Nucleophosmin (NPM, also known as B23, numatrin1 or NO38) is able to bind to many partners in distinct cellular compartments, including nucleolar factors, transcription factors, histones, proteins involved in cell proliferation (for example, DNA polymerase-alpha), mitosis, (for example, NUMA and NEK2A) and the response to oncogenic stress (for example, ARF and p53). NPM also associates with both DNA and RNA, and it has been reported to have endoribonuclease activity to ribosomal RNA (rRNA). Furthermore, it forms complexes with the second messenger PIP3 in the nucleus in response to anti-apoptotic factors. NPM takes part in various cellular processes, such as the regulation of cell growth, proliferation and transformation, the transport of pre-ribosomal particles and ribosome biogenesis, the response to stress stimuli, the maintenance of genomic stability through the control of cellular ploidy and the participation in DNA-repair processes, and the regulation of DNA transcription through modulation of chromatin condensation and decondensation events. NPM is also involved in regulating the activity and stability of crucial tumor suppressors such as p53 and ARF. Its expression rapidly increases in response to mitogenic stimuli, and increased amounts of the protein are detected in highly proliferating and malignant cells. NPM [1].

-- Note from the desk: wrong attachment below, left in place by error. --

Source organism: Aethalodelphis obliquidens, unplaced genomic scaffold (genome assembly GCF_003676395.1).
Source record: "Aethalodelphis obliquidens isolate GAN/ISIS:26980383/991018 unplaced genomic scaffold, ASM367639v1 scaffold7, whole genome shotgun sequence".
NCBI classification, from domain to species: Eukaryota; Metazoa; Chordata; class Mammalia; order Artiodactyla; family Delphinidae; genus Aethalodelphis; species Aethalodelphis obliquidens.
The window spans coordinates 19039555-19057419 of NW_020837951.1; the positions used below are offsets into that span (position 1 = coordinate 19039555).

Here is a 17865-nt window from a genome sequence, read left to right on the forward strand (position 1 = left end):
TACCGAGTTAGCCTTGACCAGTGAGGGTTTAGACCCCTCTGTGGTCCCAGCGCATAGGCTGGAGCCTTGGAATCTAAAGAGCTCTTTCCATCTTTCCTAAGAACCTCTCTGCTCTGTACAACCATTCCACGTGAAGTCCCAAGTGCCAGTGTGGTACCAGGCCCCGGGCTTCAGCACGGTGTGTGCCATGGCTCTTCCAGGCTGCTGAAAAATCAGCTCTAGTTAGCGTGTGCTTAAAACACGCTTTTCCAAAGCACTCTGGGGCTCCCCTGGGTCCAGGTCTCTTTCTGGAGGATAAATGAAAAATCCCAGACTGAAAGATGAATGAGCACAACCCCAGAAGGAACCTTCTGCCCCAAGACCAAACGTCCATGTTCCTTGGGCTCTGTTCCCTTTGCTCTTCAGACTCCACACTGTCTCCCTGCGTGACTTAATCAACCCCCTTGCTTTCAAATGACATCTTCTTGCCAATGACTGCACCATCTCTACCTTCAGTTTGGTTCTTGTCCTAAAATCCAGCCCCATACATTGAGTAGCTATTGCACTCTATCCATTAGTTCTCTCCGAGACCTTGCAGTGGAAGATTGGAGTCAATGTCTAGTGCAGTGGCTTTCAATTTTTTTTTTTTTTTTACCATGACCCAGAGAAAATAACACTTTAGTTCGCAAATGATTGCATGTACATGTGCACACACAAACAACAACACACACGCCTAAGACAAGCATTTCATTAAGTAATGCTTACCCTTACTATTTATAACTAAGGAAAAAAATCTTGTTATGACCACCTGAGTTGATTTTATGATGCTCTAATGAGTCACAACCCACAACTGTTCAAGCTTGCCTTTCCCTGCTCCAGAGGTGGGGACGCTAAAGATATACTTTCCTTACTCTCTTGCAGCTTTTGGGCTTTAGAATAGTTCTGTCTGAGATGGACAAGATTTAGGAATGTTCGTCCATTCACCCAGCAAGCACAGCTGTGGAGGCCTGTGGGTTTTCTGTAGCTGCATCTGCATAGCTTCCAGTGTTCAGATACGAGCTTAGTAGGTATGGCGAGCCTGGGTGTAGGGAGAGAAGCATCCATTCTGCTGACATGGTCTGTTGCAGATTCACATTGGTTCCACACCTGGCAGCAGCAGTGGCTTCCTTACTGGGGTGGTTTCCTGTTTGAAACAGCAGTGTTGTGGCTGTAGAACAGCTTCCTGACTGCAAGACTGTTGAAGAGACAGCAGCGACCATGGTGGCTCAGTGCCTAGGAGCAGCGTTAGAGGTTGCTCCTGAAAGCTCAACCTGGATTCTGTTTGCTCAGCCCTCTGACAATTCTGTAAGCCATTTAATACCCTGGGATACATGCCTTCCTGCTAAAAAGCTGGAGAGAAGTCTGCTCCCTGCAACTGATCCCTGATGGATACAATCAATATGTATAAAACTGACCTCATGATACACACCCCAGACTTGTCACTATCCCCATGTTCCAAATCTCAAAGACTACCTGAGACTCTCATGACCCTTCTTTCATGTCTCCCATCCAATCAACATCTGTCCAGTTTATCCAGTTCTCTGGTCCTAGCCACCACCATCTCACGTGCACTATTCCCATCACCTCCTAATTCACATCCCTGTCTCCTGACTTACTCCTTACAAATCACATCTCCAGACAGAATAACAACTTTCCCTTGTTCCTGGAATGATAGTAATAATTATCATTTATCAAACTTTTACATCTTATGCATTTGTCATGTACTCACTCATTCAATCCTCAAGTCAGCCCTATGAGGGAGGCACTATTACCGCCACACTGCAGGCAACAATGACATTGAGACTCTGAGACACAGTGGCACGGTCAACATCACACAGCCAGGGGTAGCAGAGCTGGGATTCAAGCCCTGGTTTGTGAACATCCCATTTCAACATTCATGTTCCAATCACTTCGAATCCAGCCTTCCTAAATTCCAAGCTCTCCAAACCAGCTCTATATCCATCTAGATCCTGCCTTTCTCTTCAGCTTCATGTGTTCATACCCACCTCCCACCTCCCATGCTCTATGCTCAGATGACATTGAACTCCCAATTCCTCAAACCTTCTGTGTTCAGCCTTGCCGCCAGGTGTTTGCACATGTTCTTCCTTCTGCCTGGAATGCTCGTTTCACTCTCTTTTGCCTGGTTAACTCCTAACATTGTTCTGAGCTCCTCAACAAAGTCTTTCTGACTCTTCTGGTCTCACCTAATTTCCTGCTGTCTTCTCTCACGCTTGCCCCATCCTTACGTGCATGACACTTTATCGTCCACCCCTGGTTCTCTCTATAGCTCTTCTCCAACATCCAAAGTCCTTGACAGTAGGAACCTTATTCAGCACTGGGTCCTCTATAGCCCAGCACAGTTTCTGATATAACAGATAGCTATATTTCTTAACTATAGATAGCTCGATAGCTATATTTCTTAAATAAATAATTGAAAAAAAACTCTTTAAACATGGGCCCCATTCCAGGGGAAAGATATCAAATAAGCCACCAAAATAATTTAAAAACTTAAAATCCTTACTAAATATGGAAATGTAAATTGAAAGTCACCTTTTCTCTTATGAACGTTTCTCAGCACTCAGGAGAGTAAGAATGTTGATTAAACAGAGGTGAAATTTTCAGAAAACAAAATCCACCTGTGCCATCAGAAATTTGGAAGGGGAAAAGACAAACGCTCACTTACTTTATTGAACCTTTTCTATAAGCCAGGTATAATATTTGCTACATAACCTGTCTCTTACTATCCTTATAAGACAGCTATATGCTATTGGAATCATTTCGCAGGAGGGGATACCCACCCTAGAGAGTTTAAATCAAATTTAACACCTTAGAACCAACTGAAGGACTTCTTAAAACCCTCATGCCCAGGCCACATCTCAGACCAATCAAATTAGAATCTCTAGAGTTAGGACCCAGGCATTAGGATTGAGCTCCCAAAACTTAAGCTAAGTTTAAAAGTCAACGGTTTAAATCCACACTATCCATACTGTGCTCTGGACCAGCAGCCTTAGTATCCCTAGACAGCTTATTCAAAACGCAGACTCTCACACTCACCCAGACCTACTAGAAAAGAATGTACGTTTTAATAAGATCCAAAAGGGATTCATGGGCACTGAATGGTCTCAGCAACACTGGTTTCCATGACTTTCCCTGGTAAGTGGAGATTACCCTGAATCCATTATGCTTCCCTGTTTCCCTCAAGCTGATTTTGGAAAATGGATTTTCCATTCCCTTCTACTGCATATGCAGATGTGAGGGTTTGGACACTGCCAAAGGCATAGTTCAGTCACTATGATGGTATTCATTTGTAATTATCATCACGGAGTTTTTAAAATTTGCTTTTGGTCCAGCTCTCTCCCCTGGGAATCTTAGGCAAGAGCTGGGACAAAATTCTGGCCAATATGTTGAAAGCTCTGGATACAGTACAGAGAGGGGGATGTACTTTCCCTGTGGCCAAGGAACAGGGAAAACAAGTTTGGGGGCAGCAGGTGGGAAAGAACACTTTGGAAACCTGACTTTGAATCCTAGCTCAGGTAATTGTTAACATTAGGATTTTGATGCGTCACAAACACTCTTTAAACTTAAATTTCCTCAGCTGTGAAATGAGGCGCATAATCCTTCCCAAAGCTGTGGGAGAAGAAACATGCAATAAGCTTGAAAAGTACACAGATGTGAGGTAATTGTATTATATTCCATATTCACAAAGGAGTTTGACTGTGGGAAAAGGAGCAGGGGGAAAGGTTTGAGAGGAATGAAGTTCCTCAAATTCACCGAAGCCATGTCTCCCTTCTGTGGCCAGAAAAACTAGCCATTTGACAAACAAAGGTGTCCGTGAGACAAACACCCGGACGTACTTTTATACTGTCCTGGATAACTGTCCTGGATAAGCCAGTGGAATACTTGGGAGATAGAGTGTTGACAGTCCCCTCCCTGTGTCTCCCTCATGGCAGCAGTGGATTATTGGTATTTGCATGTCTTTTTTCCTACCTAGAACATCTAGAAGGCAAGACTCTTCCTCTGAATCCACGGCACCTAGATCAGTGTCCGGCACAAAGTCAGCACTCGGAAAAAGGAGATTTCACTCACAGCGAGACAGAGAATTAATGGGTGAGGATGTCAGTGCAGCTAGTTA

[1] S. Grisendi et al. Nucleophosmin and cancer. Nat. Rev. Cancer 2006, 6, 493-505.

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